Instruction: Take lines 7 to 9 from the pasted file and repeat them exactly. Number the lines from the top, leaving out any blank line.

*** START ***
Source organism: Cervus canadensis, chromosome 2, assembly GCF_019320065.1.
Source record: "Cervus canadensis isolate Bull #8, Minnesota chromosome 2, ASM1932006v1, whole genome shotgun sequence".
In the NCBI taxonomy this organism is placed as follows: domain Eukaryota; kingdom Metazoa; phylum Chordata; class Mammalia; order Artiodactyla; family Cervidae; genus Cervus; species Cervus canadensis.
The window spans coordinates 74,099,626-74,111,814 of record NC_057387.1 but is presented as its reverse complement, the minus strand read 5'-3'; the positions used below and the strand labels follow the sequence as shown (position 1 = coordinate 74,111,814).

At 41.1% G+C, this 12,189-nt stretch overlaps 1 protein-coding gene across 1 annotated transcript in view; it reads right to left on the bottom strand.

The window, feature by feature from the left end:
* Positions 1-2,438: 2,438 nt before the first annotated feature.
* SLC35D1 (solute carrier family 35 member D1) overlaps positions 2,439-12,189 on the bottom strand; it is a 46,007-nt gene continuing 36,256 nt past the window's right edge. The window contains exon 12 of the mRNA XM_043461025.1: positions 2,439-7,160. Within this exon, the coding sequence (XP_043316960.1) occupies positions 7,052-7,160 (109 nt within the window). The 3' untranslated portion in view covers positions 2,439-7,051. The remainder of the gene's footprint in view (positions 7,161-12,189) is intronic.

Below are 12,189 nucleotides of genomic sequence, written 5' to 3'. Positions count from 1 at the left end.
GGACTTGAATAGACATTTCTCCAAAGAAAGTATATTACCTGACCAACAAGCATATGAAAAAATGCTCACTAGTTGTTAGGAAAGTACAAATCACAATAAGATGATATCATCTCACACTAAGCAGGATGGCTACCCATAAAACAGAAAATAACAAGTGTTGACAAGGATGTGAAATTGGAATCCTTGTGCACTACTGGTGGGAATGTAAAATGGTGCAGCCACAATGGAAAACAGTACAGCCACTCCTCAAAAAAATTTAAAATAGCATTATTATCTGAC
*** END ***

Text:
* Positions 1-2,438: 2,438 nt before the first annotated feature.
* SLC35D1 (solute carrier family 35 member D1) overlaps positions 2,439-12,189 on the bottom strand; it is a 46,007-nt gene continuing 36,256 nt past the window's right edge. The window contains exon 12 of the mRNA XM_043461025.1: positions 2,439-7,160. Within this exon, the coding sequence (XP_043316960.1) occupies positions 7,052-7,160 (109 nt within the window). The 3' untranslated portion in view covers positions 2,439-7,051. The remainder of the gene's footprint in view (positions 7,161-12,189) is intronic.

Below are 12,189 nucleotides of genomic sequence, written 5' to 3'. Positions count from 1 at the left end.